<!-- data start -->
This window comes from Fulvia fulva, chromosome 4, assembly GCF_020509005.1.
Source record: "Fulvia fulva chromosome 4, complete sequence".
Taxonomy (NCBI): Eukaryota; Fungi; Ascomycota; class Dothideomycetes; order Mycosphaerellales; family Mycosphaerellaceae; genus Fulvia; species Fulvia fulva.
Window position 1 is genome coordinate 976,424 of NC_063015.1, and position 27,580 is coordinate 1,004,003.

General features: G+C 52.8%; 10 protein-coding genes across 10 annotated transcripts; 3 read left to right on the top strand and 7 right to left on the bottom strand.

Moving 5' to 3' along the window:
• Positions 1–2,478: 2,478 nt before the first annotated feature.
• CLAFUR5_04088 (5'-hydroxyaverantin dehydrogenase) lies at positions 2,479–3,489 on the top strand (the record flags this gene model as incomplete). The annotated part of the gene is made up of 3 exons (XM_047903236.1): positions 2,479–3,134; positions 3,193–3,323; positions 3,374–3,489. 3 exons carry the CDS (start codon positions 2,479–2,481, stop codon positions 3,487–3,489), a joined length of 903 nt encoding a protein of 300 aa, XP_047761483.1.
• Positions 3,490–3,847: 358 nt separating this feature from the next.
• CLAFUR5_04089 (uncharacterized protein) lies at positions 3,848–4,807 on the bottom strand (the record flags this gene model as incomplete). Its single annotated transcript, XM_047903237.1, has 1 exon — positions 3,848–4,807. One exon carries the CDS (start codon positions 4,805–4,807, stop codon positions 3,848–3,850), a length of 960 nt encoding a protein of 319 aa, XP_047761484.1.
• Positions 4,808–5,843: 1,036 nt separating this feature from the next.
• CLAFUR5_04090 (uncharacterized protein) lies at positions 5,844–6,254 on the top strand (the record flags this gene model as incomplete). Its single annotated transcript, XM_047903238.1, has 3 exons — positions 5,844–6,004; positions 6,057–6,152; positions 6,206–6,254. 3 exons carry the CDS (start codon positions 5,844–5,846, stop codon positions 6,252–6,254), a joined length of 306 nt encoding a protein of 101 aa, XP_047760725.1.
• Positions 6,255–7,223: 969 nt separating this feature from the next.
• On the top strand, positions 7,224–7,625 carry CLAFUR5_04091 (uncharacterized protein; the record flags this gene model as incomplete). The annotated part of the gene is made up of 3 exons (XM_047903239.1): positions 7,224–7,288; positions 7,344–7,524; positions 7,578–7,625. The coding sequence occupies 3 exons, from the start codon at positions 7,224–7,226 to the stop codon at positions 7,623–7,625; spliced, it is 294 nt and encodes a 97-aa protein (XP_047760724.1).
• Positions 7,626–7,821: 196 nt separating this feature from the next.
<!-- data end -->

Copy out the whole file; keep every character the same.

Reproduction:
This window comes from Fulvia fulva, chromosome 4, assembly GCF_020509005.1.
Source record: "Fulvia fulva chromosome 4, complete sequence".
Taxonomy (NCBI): Eukaryota; Fungi; Ascomycota; class Dothideomycetes; order Mycosphaerellales; family Mycosphaerellaceae; genus Fulvia; species Fulvia fulva.
Window position 1 is genome coordinate 976,424 of NC_063015.1, and position 27,580 is coordinate 1,004,003.

General features: G+C 52.8%; 10 protein-coding genes across 10 annotated transcripts; 3 read left to right on the top strand and 7 right to left on the bottom strand.

Moving 5' to 3' along the window:
• Positions 1–2,478: 2,478 nt before the first annotated feature.
• CLAFUR5_04088 (5'-hydroxyaverantin dehydrogenase) lies at positions 2,479–3,489 on the top strand (the record flags this gene model as incomplete). The annotated part of the gene is made up of 3 exons (XM_047903236.1): positions 2,479–3,134; positions 3,193–3,323; positions 3,374–3,489. 3 exons carry the CDS (start codon positions 2,479–2,481, stop codon positions 3,487–3,489), a joined length of 903 nt encoding a protein of 300 aa, XP_047761483.1.
• Positions 3,490–3,847: 358 nt separating this feature from the next.
• CLAFUR5_04089 (uncharacterized protein) lies at positions 3,848–4,807 on the bottom strand (the record flags this gene model as incomplete). Its single annotated transcript, XM_047903237.1, has 1 exon — positions 3,848–4,807. One exon carries the CDS (start codon positions 4,805–4,807, stop codon positions 3,848–3,850), a length of 960 nt encoding a protein of 319 aa, XP_047761484.1.
• Positions 4,808–5,843: 1,036 nt separating this feature from the next.
• CLAFUR5_04090 (uncharacterized protein) lies at positions 5,844–6,254 on the top strand (the record flags this gene model as incomplete). Its single annotated transcript, XM_047903238.1, has 3 exons — positions 5,844–6,004; positions 6,057–6,152; positions 6,206–6,254. 3 exons carry the CDS (start codon positions 5,844–5,846, stop codon positions 6,252–6,254), a joined length of 306 nt encoding a protein of 101 aa, XP_047760725.1.
• Positions 6,255–7,223: 969 nt separating this feature from the next.
• On the top strand, positions 7,224–7,625 carry CLAFUR5_04091 (uncharacterized protein; the record flags this gene model as incomplete). The annotated part of the gene is made up of 3 exons (XM_047903239.1): positions 7,224–7,288; positions 7,344–7,524; positions 7,578–7,625. The coding sequence occupies 3 exons, from the start codon at positions 7,224–7,226 to the stop codon at positions 7,623–7,625; spliced, it is 294 nt and encodes a 97-aa protein (XP_047760724.1).
• Positions 7,626–7,821: 196 nt separating this feature from the next.